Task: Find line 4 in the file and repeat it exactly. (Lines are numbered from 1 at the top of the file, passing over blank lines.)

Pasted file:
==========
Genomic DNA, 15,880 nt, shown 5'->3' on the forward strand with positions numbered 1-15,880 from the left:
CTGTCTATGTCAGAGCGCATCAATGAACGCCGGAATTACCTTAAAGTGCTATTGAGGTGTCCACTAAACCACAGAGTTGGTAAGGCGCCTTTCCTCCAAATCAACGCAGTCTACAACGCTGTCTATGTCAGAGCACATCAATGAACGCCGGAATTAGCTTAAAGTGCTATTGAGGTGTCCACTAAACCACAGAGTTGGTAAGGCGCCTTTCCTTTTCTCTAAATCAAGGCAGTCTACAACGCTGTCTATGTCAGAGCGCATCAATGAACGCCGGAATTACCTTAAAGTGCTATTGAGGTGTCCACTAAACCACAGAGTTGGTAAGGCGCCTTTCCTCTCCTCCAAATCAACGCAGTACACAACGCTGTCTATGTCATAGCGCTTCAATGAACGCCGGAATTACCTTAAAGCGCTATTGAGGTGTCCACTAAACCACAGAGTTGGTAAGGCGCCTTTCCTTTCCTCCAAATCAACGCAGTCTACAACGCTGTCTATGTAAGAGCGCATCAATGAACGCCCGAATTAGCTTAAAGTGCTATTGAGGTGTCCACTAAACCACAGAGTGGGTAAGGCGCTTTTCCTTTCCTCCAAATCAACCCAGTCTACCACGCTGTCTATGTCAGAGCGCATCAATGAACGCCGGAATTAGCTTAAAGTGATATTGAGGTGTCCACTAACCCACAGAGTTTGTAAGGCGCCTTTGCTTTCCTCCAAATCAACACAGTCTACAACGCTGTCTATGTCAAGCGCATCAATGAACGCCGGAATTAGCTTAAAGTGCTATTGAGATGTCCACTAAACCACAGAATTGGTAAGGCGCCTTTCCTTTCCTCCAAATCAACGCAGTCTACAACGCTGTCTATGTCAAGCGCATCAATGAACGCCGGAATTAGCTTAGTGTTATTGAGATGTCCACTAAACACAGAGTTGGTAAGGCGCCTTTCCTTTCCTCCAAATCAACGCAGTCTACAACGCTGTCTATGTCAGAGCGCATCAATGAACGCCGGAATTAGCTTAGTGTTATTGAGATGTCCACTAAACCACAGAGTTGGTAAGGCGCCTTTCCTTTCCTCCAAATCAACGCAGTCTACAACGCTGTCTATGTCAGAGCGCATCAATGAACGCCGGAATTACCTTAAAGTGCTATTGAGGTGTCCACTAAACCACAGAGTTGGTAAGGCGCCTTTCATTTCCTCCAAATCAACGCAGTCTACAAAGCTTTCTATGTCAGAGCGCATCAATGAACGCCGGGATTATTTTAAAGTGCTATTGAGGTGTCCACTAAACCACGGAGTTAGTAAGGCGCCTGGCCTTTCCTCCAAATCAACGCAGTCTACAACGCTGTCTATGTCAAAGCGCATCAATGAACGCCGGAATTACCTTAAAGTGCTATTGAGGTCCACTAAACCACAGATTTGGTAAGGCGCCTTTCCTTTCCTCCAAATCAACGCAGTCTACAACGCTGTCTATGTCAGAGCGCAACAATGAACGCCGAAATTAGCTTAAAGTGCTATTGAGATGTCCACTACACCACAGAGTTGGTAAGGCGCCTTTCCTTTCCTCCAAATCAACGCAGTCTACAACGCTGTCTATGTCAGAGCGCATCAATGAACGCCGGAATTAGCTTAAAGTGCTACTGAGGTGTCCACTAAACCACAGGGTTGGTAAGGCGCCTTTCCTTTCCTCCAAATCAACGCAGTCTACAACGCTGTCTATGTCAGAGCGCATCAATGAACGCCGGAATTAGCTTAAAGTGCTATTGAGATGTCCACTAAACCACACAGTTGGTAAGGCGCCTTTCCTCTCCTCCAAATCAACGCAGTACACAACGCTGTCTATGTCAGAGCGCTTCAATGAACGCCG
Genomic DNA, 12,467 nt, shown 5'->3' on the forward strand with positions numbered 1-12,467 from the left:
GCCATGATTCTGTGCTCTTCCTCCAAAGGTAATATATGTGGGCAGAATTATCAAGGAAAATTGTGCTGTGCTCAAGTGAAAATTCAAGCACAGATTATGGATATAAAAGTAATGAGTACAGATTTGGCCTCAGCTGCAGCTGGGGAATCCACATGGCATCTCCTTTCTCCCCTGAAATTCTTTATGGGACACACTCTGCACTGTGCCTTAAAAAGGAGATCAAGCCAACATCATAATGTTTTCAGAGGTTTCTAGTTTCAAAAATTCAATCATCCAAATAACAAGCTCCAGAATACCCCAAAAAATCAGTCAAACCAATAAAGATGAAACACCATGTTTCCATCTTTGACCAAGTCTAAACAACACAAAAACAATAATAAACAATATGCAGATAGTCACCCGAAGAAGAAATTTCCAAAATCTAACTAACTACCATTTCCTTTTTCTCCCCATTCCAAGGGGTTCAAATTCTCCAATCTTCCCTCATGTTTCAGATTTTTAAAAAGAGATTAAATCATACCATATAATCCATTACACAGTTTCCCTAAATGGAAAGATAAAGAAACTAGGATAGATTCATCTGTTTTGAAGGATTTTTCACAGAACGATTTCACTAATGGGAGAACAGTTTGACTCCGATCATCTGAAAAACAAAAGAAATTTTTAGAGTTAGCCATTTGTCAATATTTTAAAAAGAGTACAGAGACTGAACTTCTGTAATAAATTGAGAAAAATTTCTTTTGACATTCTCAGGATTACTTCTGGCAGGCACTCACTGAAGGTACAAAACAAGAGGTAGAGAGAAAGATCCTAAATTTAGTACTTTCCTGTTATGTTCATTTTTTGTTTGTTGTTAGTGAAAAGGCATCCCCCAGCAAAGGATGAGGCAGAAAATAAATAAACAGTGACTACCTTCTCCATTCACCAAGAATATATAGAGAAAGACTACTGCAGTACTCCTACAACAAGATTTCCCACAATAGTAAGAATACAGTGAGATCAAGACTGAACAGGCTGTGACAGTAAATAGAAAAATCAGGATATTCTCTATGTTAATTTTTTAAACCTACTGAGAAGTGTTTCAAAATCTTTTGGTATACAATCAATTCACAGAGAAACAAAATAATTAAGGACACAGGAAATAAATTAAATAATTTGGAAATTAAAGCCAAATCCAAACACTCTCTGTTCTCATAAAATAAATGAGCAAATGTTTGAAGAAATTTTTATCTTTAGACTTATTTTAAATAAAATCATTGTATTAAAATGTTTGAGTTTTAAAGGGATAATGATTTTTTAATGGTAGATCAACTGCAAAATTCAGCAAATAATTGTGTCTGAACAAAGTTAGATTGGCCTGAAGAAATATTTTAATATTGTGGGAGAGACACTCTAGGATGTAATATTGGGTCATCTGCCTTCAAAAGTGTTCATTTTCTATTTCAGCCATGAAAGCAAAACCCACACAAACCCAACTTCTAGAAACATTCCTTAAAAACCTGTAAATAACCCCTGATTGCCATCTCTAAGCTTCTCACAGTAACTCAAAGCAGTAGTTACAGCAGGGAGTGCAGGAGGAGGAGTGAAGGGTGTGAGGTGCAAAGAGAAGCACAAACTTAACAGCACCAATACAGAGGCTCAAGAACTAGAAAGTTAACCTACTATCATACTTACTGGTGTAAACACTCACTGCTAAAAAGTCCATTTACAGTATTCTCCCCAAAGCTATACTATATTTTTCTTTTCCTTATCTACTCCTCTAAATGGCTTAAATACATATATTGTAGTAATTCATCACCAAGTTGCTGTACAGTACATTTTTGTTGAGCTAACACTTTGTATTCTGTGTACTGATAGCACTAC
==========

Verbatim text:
GCCATGATTCTGTGCTCTTCCTCCAAAGGTAATATATGTGGGCAGAATTATCAAGGAAAATTGTGCTGTGCTCAAGTGAAAATTCAAGCACAGATTATGGATATAAAAGTAATGAGTACAGATTTGGCCTCAGCTGCAGCTGGGGAATCCACATGGCATCTCCTTTCTCCCCTGAAATTCTTTATGGGACACACTCTGCACTGTGCCTTAAAAAGGAGATCAAGCCAACATCATAATGTTTTCAGAGGTTTCTAGTTTCAAAAATTCAATCATCCAAATAACAAGCTCCAGAATACCCCAAAAAATCAGTCAAACCAATAAAGATGAAACACCATGTTTCCATCTTTGACCAAGTCTAAACAACACAAAAACAATAATAAACAATATGCAGATAGTCACCCGAAGAAGAAATTTCCAAAATCTAACTAACTACCATTTCCTTTTTCTCCCCATTCCAAGGGGTTCAAATTCTCCAATCTTCCCTCATGTTTCAGATTTTTAAAAAGAGATTAAATCATACCATATAATCCATTACACAGTTTCCCTAAATGGAAAGATAAAGAAACTAGGATAGATTCATCTGTTTTGAAGGATTTTTCACAGAACGATTTCACTAATGGGAGAACAGTTTGACTCCGATCATCTGAAAAACAAAAGAAATTTTTAGAGTTAGCCATTTGTCAATATTTTAAAAAGAGTACAGAGACTGAACTTCTGTAATAAATTGAGAAAAATTTCTTTTGACATTCTCAGGATTACTTCTGGCAGGCACTCACTGAAGGTACAAAACAAGAGGTAGAGAGAAAGATCCTAAATTTAGTACTTTCCTGTTATGTTCATTTTTTGTTTGTTGTTAGTGAAAAGGCATCCCCCAGCAAAGGATGAGGCAGAAAATAAATAAACAGTGACTACCTTCTCCATTCACCAAGAATATATAGAGAAAGACTACTGCAGTACTCCTACAACAAGATTTCCCACAATAGTAAGAATACAGTGAGATCAAGACTGAACAGGCTGTGACAGTAAATAGAAAAATCAGGATATTCTCTATGTTAATTTTTTAAACCTACTGAGAAGTGTTTCAAAATCTTTTGGTATACAATCAATTCACAGAGAAACAAAATAATTAAGGACACAGGAAATAAATTAAATAATTTGGAAATTAAAGCCAAATCCAAACACTCTCTGTTCTCATAAAATAAATGAGCAAATGTTTGAAGAAATTTTTATCTTTAGACTTATTTTAAATAAAATCATTGTATTAAAATGTTTGAGTTTTAAAGGGATAATGATTTTTTAATGGTAGATCAACTGCAAAATTCAGCAAATAATTGTGTCTGAACAAAGTTAGATTGGCCTGAAGAAATATTTTAATATTGTGGGAGAGACACTCTAGGATGTAATATTGGGTCATCTGCCTTCAAAAGTGTTCATTTTCTATTTCAGCCATGAAAGCAAAACCCACACAAACCCAACTTCTAGAAACATTCCTTAAAAACCTGTAAATAACCCCTGATTGCCATCTCTAAGCTTCTCACAGTAACTCAAAGCAGTAGTTACAGCAGGGAGTGCAGGAGGAGGAGTGAAGGGTGTGAGGTGCAAAGAGAAGCACAAACTTAACAGCACCAATACAGAGGCTCAAGAACTAGAAAGTTAACCTACTATCATACTTACTGGTGTAAACACTCACTGCTAAAAAGTCCATTTACAGTATTCTCCCCAAAGCTATACTATATTTTTCTTTTCCTTATCTACTCCTCTAAATGGCTTAAATACATATATTGTAGTAATTCATCACCAAGTTGCTGTACAGTACATTTTTGTTGAGCTAACACTTTGTATTCTGTGTACTGATAGCACTAC